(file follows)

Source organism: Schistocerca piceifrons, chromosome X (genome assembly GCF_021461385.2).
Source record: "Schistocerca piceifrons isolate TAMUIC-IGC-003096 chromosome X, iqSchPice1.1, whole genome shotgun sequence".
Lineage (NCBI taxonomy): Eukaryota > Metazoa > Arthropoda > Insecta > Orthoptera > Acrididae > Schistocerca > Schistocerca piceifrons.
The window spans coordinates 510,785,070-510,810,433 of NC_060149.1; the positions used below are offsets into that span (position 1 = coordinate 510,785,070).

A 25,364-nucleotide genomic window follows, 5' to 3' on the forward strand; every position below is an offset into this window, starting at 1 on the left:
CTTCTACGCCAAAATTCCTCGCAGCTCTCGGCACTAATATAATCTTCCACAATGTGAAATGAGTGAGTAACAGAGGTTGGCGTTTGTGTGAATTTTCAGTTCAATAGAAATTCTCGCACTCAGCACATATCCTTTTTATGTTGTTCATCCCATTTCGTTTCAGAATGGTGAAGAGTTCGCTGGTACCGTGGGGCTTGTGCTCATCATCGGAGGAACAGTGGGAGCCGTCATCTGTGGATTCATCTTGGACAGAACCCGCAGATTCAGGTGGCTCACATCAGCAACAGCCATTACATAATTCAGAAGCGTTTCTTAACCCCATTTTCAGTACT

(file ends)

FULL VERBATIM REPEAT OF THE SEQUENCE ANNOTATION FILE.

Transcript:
Source organism: Schistocerca piceifrons, chromosome X (genome assembly GCF_021461385.2).
Source record: "Schistocerca piceifrons isolate TAMUIC-IGC-003096 chromosome X, iqSchPice1.1, whole genome shotgun sequence".
Lineage (NCBI taxonomy): Eukaryota > Metazoa > Arthropoda > Insecta > Orthoptera > Acrididae > Schistocerca > Schistocerca piceifrons.
The window spans coordinates 510,785,070-510,810,433 of NC_060149.1; the positions used below are offsets into that span (position 1 = coordinate 510,785,070).

A 25,364-nucleotide genomic window follows, 5' to 3' on the forward strand; every position below is an offset into this window, starting at 1 on the left:
CTTCTACGCCAAAATTCCTCGCAGCTCTCGGCACTAATATAATCTTCCACAATGTGAAATGAGTGAGTAACAGAGGTTGGCGTTTGTGTGAATTTTCAGTTCAATAGAAATTCTCGCACTCAGCACATATCCTTTTTATGTTGTTCATCCCATTTCGTTTCAGAATGGTGAAGAGTTCGCTGGTACCGTGGGGCTTGTGCTCATCATCGGAGGAACAGTGGGAGCCGTCATCTGTGGATTCATCTTGGACAGAACCCGCAGATTCAGGTGGCTCACATCAGCAACAGCCATTACATAATTCAGAAGCGTTTCTTAACCCCATTTTCAGTACT